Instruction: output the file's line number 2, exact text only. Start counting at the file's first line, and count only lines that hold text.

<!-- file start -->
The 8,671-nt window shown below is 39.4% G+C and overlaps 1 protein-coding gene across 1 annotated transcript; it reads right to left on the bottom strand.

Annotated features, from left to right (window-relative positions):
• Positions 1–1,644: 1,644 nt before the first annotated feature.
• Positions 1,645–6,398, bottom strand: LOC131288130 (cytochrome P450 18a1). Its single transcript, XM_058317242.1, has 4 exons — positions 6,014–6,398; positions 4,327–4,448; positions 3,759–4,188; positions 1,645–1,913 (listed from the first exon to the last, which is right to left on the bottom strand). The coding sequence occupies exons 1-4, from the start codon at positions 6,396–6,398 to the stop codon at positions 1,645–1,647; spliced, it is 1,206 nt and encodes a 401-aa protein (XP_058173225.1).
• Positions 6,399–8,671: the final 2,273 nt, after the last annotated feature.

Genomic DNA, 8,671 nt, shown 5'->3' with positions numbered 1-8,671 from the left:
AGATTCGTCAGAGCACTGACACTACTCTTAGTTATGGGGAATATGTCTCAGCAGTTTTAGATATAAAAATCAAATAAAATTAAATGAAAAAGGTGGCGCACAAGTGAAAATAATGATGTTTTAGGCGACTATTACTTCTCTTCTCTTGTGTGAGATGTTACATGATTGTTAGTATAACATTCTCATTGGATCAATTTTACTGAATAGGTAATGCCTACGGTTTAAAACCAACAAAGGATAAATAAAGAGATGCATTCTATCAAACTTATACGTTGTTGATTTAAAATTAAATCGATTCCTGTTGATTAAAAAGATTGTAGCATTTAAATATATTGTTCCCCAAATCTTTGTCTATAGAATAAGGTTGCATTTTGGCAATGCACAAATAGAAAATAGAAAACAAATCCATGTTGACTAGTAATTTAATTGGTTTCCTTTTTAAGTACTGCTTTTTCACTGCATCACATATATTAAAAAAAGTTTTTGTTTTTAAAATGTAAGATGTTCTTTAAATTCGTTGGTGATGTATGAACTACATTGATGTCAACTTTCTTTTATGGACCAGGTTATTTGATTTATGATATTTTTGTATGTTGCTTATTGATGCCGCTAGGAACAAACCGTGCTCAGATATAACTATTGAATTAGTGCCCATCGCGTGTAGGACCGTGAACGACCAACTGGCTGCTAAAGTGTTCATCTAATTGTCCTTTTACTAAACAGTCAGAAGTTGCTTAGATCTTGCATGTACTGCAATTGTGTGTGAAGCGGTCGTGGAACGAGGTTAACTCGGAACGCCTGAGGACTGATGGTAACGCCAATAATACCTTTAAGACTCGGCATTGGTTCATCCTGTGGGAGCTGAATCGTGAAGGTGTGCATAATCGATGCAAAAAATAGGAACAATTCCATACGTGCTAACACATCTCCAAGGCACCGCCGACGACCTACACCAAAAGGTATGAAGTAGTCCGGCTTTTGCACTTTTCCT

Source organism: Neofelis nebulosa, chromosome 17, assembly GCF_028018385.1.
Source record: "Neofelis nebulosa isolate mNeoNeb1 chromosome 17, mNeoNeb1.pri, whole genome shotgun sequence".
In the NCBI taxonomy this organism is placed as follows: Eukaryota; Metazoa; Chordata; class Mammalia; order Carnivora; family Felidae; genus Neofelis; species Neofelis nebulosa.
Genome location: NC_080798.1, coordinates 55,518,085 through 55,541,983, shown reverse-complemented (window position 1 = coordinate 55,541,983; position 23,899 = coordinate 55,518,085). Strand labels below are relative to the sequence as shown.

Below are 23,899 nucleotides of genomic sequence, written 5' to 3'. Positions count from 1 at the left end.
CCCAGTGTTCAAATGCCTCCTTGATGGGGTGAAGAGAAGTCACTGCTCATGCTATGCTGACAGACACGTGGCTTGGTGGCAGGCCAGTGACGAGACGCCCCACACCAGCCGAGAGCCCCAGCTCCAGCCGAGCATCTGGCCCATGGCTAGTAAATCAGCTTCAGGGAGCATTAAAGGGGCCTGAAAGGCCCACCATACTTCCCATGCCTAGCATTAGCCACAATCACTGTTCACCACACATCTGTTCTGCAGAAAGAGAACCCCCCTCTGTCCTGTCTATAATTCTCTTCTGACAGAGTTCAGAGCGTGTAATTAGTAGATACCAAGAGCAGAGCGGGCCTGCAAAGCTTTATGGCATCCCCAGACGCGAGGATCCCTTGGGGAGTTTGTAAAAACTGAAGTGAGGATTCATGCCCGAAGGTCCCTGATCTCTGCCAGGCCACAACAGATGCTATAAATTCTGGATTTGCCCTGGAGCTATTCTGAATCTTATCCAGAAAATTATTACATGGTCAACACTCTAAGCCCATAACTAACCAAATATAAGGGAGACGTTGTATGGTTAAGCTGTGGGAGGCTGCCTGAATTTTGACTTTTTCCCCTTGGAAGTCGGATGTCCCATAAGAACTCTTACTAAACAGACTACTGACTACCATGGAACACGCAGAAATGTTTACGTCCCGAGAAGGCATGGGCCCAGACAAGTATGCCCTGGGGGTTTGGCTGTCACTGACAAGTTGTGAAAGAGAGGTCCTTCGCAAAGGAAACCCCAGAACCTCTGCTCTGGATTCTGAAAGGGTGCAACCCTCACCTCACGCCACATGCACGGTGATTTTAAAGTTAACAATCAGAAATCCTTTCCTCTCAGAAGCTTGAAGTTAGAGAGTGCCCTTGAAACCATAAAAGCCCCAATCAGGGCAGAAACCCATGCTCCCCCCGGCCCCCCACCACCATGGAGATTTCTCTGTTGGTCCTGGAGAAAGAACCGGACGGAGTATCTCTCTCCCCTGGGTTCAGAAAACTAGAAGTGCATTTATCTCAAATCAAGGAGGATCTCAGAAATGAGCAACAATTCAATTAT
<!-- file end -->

Annotated features, from left to right (window-relative positions):